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Cannabis and Its Ancestral Uses

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Cannabis and its Ancestral Uses

Cannabis is Ancient China

Cannabis use and its place in the United States has been a topic of debate for decades now. As more states within the U.S. begin legalizing medicinal and recreational use of Cannabis, its medicinal effects and benefits continue to be widely debated. With one side fighting for its name and the health benefits it provides, many others still believe it to be a gateway drug that has no place in western pharmacopeia. Despite the current controversy, the history of cannabis for medicinal use goes back further than we can imagine.

Cannabis is believed to have originated in Central Asia or Western China and its first documented uses date back to 2800 BC. Shen Nung, who is said to be the father of Chinese medicine, had cannabis listed in his pharmacopoeia at that time. Apart from using hemp for practical goods like rope, cloth and paper, ancient Chinese also used hemps seeds known as “achenes” as a mild laxative to relieve the stomach.

Sun Simiao (581-683 AD), a Chinese Physician, recommended cannabis use to treat severe pain, such as bone fractures. This treatment was made possible by crushing the cannabis leaves to extract their juice. It was also recommended that conditions with chronic pain like arthritis, could be managed with cannabis. As far as mental health, Simiao’s Formulas Worth a Thousand Gold, recommends cannabis for wind-withdrawal. In Chinese medicine, wind-withdrawal conditions refer to depression and the desire to be alone.

Cannabis in Ancient India

In India, the supreme Godhead Shiva is known as the creator and destroyer of all things, as well as the protector of the Vedas, Hinduism’s most sacred texts. He was also given the name the Lord of Bhang, for his love of cannabis. In the Atharva Veda, one of the four Veda texts, cannabis is said to be one of the five most sacred plants on Earth. The text refers to its benefits as a source of happiness, and as treatment to relieve anxiety, pain, and insomnia.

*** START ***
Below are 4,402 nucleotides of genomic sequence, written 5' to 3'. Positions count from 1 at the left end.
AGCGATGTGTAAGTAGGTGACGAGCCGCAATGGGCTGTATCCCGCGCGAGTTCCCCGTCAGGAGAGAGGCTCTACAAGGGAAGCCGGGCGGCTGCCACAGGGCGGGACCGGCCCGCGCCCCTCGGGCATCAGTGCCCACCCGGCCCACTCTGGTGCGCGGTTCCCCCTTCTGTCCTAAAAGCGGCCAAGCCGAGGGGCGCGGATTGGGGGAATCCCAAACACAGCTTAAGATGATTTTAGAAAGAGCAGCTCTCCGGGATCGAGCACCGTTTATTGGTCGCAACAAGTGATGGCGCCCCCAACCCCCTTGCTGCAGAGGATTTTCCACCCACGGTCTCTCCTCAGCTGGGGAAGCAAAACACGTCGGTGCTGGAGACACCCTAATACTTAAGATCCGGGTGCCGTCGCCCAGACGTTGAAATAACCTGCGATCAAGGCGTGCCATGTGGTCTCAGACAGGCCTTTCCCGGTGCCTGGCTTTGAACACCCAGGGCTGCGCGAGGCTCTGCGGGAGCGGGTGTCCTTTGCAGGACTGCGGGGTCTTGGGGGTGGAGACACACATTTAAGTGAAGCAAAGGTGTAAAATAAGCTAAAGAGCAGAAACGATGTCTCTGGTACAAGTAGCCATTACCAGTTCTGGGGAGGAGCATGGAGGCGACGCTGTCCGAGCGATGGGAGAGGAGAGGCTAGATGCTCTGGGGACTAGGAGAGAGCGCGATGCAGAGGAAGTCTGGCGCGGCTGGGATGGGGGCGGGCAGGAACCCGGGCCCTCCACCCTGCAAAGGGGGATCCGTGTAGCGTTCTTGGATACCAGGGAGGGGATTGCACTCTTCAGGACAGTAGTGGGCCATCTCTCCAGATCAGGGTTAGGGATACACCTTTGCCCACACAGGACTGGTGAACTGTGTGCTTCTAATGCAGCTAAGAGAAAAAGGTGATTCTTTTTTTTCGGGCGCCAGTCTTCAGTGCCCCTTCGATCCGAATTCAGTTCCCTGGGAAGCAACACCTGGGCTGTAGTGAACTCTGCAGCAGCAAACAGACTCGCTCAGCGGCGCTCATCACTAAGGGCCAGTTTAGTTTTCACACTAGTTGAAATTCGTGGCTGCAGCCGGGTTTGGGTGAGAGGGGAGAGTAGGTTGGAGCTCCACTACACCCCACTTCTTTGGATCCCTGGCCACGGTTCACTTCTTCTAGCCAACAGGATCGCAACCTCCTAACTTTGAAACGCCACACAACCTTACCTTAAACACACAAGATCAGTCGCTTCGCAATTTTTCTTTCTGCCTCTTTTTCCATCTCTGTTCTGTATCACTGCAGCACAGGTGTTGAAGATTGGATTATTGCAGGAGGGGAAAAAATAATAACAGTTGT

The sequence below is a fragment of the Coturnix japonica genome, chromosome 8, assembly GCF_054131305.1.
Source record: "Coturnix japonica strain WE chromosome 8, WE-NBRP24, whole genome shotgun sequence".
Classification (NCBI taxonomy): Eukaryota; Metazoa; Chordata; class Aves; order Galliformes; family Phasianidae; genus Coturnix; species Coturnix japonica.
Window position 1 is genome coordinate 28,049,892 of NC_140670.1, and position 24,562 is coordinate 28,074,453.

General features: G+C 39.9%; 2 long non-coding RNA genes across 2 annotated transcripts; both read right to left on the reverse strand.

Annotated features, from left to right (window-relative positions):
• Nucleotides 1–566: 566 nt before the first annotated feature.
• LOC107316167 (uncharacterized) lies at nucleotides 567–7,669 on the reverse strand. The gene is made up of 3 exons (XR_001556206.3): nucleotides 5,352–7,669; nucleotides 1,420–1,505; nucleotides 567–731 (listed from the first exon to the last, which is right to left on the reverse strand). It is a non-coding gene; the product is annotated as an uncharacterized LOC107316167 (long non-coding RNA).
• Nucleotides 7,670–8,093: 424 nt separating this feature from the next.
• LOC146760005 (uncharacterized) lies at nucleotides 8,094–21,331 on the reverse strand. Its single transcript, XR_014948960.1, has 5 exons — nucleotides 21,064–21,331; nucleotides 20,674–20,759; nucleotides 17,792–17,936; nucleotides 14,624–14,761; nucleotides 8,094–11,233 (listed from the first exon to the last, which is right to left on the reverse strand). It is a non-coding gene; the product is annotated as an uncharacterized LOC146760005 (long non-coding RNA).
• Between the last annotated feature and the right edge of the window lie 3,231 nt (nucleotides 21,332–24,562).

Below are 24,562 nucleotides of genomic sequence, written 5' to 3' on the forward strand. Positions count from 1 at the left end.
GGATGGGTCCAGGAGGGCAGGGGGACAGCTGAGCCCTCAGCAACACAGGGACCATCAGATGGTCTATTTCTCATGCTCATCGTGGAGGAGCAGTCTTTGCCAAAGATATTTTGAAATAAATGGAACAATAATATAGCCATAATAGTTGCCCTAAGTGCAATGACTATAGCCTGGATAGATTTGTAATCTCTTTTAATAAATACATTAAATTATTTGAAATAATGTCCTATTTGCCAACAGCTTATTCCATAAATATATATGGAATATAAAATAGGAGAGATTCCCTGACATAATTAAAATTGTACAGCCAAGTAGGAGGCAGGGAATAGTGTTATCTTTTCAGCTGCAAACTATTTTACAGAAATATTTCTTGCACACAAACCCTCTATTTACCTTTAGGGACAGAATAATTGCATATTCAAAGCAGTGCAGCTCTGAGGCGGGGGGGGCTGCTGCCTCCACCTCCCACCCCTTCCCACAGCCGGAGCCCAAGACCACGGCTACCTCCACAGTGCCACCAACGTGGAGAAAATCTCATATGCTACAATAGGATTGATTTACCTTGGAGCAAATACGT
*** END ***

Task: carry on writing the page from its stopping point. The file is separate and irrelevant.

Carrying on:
India’s most famous use for cannabis comes in the form of a milky drink called bhang. Bhang is a paste made by soaking the leaves and flowers of a female cannabis plant. They are then grinded into a paste; it is usually added to warm milk with a variety of spices and ground nuts. This drink has been popular for centuries and is very common during religious rituals and especially religious festivals such as Holi. Some of bhang’s health benefits include the relief of headaches, anxiety, fever, pain, and digestive issues.

The use of cannabis outlives us all and ancient communities of people who have documented their findings of the many benefits that cannabis offers, have done so without shame and with the intention of healing. As discussions and debates of whether cannabis can be used to benefit our physical and mental health in the United States, it is important that we look back on these ancient communities and the important groundwork they have begun for research in this field.

References

History of cannabis. The University of Sydney. (n.d.). Retrieved December 10, 2021, from https://www.sydney.edu.au/lambert/medicinal-cannabis/history-of-cannabis.html.

Tackett, B. (2021, November 8). The history of marijuana: Learn about the origin of marijuana. Recovery.org. Retrieved December 10, 2021, from https://www.recovery.org/marijuana/history/.

Brand, E. J., & Zhao, Z. (2017, March 10). Cannabis in Chinese medicine: Are some traditional indications referenced in ancient literature related to cannabinoids? Frontiers in pharmacology. Retrieved December 10, 2021, from https://www.ncbi.nlm.nih.gov/pmc/articles/PMC5345167/.

Saunders, N. (2021, November 1). Exploring the use of marijuana in Chinese medicine. WayofLeaf. Retrieved December 10, 2021, from https://wayofleaf.com/blog/the-use-of-cannabis-in-chinese-medicine.

Cartwright, M. (2018, May 10). Shiva. World History Encyclopedia. Retrieved December 10, 2021, from https://www.worldhistory.org/shiva/.

Saunders, N. (2021, November 1). Exploring the use of marijuana in Chinese medicine. WayofLeaf. Retrieved December 10, 2021, from https://wayofleaf.com/blog/the-use-of-cannabis-in-chinese-medicine.

 

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